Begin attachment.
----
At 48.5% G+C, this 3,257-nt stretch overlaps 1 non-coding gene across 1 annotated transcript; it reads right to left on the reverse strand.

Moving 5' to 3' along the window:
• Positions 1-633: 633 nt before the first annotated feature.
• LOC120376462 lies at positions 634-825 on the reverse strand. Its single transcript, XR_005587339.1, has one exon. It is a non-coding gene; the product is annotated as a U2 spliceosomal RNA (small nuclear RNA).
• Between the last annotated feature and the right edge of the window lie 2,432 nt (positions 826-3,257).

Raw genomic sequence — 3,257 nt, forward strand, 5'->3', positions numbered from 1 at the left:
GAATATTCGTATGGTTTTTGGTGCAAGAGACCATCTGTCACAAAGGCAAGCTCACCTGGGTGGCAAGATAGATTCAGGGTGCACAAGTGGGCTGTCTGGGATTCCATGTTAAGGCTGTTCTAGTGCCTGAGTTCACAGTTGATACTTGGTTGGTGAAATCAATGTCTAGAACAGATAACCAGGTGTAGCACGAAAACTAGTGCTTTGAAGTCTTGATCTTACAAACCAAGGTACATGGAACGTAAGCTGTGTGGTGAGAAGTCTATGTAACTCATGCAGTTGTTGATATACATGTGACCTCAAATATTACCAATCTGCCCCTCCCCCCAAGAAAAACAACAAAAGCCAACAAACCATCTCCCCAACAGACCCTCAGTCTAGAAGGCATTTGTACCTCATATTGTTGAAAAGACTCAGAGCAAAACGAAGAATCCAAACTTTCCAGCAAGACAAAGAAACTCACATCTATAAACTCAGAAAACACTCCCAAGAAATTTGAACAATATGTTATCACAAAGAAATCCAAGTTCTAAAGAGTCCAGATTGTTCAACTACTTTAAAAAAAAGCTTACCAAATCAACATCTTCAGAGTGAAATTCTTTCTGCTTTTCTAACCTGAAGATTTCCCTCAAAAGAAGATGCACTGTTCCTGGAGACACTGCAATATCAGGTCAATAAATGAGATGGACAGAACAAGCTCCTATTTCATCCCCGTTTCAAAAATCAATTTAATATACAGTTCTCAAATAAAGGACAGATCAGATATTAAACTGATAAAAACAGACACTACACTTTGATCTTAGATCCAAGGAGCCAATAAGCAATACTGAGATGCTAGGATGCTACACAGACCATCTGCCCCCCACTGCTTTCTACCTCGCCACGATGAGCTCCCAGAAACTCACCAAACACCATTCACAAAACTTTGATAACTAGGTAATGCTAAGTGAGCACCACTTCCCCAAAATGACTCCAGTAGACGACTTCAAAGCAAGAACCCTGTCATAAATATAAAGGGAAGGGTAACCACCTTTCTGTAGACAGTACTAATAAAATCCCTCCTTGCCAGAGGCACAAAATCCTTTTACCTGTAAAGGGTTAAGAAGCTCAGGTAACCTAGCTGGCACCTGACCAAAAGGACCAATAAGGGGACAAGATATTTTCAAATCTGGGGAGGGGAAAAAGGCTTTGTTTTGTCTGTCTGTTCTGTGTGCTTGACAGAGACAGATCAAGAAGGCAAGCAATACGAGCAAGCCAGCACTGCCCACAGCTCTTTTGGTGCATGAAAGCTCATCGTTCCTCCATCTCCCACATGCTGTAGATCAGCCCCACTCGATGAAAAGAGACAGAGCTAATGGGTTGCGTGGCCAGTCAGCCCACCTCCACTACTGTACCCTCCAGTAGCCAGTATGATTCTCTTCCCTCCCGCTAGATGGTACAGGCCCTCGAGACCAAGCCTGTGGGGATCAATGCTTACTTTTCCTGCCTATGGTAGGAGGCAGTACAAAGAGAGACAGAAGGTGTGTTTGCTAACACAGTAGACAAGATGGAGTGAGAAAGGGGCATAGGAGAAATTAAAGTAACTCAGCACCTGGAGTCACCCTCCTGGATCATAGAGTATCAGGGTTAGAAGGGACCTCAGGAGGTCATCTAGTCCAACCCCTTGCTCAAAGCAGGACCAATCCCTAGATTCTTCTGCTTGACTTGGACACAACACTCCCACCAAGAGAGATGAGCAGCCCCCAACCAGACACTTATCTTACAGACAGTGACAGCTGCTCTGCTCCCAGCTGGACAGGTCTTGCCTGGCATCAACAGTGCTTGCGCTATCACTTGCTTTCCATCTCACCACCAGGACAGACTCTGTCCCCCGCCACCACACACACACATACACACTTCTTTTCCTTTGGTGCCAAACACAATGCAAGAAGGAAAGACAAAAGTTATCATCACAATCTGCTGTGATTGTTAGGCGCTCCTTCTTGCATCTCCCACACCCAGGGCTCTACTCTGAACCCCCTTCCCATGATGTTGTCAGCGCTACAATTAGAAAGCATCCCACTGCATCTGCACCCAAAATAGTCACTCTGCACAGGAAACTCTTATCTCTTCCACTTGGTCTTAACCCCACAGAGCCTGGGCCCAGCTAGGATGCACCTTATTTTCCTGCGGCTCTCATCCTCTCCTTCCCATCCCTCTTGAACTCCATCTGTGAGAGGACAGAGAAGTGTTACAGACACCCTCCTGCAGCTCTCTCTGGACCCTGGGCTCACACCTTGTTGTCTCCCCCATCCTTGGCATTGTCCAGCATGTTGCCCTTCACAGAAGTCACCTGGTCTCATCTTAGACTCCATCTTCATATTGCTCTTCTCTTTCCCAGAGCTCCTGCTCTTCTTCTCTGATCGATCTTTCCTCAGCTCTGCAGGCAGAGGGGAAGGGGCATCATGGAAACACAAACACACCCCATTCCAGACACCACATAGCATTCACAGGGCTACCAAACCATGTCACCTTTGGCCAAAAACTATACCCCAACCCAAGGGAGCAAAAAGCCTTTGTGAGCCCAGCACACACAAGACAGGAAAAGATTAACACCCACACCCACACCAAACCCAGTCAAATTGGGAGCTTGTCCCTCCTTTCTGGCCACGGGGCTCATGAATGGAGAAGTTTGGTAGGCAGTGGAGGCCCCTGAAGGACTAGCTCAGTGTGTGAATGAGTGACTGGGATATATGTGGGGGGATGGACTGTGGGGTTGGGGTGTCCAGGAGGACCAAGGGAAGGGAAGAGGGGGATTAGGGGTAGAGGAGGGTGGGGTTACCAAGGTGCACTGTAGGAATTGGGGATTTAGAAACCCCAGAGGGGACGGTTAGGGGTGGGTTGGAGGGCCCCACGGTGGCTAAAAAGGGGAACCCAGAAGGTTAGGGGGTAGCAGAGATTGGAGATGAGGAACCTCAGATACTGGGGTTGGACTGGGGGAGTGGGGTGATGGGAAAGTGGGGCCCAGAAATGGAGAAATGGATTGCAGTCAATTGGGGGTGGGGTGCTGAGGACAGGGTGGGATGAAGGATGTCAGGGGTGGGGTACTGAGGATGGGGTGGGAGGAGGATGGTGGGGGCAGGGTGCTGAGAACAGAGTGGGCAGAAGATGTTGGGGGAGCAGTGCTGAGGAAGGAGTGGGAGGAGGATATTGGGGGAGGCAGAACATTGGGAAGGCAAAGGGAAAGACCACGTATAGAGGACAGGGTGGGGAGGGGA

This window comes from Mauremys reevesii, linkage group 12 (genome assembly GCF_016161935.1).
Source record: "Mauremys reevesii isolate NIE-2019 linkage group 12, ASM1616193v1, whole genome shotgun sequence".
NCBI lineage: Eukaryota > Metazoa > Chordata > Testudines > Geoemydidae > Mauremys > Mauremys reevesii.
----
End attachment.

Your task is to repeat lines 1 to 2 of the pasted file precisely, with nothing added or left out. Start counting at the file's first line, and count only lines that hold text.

At 48.5% G+C, this 3,257-nt stretch overlaps 1 non-coding gene across 1 annotated transcript; it reads right to left on the reverse strand.

Moving 5' to 3' along the window: